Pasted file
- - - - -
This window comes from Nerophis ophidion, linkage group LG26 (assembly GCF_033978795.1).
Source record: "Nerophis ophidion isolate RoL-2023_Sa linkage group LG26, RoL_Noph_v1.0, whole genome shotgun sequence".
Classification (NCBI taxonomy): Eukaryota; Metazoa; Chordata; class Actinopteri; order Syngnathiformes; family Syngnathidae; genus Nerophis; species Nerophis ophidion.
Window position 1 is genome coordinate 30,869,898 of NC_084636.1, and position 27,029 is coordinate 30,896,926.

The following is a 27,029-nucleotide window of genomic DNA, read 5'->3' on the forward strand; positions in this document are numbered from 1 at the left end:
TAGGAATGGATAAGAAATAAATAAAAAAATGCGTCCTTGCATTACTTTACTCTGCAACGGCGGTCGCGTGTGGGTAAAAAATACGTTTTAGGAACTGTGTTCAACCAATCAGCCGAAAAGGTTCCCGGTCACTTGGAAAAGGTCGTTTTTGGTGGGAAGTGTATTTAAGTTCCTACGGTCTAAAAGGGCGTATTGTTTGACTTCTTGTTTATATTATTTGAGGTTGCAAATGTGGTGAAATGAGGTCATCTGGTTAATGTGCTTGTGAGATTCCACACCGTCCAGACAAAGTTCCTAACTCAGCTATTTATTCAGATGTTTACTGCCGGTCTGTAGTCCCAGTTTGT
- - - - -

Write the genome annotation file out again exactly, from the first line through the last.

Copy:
This window comes from Nerophis ophidion, linkage group LG26 (assembly GCF_033978795.1).
Source record: "Nerophis ophidion isolate RoL-2023_Sa linkage group LG26, RoL_Noph_v1.0, whole genome shotgun sequence".
Classification (NCBI taxonomy): Eukaryota; Metazoa; Chordata; class Actinopteri; order Syngnathiformes; family Syngnathidae; genus Nerophis; species Nerophis ophidion.
Window position 1 is genome coordinate 30,869,898 of NC_084636.1, and position 27,029 is coordinate 30,896,926.

The following is a 27,029-nucleotide window of genomic DNA, read 5'->3' on the forward strand; positions in this document are numbered from 1 at the left end:
TAGGAATGGATAAGAAATAAATAAAAAAATGCGTCCTTGCATTACTTTACTCTGCAACGGCGGTCGCGTGTGGGTAAAAAATACGTTTTAGGAACTGTGTTCAACCAATCAGCCGAAAAGGTTCCCGGTCACTTGGAAAAGGTCGTTTTTGGTGGGAAGTGTATTTAAGTTCCTACGGTCTAAAAGGGCGTATTGTTTGACTTCTTGTTTATATTATTTGAGGTTGCAAATGTGGTGAAATGAGGTCATCTGGTTAATGTGCTTGTGAGATTCCACACCGTCCAGACAAAGTTCCTAACTCAGCTATTTATTCAGATGTTTACTGCCGGTCTGTAGTCCCAGTTTGT